Solzhenitsyn in Exile

Between Two Millstones, Book 1: Sketches of Exile, 1974–1978, by Aleksandr Solzhenitsyn (Notre Dame University Press, 480 pp., $35)It is hard today even to conceive of the glory that surrounded the novelist Aleksandr Solzhenitsyn in the first days of his exile from the Soviet Union in 1974. There was something 19th-century about it, reminiscent of an era when writers, more than politicians or entertainers, set the civilizational tone. Solzhenitsyn was walking alone one day on a wooded mountain path outside of Zurich when he encountered a very old Swiss man. “He was astonished to see me,” Solzhenitsyn later recalled, “came up to me and with both hands took me by the elbow, looked at me with emotion, and kept looking at me, tears flowing down his cheeks.” Crossing the frontier into Italy, Solzhenitsyn was detained for half an hour while the border guards left to get their copies of The Gulag Archipelago for him to sign.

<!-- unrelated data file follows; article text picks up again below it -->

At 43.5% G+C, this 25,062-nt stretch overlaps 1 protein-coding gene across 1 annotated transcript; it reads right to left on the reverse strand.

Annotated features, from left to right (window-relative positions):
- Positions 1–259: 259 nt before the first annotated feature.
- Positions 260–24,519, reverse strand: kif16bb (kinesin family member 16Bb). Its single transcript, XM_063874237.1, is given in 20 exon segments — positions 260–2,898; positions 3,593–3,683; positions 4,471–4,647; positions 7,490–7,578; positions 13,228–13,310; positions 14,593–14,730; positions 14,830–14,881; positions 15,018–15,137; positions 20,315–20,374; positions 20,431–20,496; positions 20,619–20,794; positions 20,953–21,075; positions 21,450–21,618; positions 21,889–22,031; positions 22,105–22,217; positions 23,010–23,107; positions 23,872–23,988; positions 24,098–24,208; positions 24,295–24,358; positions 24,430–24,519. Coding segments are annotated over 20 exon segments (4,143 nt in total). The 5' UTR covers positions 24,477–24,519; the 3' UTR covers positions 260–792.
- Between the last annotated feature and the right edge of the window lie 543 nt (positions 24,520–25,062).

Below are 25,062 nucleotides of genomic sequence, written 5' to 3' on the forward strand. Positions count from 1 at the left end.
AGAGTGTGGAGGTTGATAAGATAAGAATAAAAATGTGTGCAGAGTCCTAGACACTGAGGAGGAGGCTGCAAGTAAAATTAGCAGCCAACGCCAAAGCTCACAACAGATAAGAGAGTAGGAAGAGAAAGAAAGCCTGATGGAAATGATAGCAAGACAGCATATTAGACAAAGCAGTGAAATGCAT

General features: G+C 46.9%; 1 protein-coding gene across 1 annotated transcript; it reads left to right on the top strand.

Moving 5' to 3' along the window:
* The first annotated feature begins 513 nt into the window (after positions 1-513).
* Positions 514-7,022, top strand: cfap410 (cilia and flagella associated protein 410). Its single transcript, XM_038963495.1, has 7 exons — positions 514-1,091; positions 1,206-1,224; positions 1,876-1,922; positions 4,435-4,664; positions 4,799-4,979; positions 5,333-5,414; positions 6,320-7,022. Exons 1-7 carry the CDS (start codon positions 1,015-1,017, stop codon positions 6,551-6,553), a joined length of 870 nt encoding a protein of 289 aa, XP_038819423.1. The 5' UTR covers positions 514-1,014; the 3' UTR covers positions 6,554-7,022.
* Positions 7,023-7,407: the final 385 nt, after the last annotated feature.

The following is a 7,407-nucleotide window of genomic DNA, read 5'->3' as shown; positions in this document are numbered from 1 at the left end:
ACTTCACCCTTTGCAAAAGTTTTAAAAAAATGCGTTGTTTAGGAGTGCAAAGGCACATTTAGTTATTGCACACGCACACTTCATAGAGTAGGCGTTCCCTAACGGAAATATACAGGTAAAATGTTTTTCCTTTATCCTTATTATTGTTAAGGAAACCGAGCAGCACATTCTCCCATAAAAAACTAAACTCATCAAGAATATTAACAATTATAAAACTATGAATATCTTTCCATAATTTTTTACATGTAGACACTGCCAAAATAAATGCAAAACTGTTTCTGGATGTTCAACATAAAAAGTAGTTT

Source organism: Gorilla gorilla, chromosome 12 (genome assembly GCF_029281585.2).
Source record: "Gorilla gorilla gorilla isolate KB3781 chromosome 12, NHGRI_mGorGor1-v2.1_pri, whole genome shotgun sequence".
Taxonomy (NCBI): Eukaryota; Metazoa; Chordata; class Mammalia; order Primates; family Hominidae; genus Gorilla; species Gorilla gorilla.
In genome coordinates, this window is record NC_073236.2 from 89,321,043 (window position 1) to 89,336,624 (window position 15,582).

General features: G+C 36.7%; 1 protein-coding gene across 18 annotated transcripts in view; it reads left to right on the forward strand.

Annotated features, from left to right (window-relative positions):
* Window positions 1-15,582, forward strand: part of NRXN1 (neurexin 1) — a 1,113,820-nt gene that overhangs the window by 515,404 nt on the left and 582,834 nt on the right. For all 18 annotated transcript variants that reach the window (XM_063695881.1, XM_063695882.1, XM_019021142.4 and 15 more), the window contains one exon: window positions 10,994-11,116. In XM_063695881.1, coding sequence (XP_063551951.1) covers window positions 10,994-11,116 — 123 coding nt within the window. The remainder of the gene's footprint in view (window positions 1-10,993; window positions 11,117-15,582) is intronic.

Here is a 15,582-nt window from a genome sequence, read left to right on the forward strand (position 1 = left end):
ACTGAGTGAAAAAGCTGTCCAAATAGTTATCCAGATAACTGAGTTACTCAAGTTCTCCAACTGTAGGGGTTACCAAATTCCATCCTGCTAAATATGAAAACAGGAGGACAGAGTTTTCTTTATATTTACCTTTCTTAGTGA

Mathematician, scientist, poet, World War II artillery officer, Solzhenitsyn served years in various far-flung labor camps as punishment for the irreverence toward Soviet leader Joseph Stalin and Stalinism that censors discovered in his letters home from the front. In 1962, during the “thaw” in Soviet culture brought about by Stalin's successor, Nikita Khrushchev, authorities permitted Solzhenitsyn to publish One Day in the Life of Ivan Denisovich, a spare novella about a camp inmate's daily routine. The spareness was what rendered it so devastating. Shorn of elaborate official rationalizations, the camps were not just an unfortunate side effect of building a Communist society. They were Communist society.

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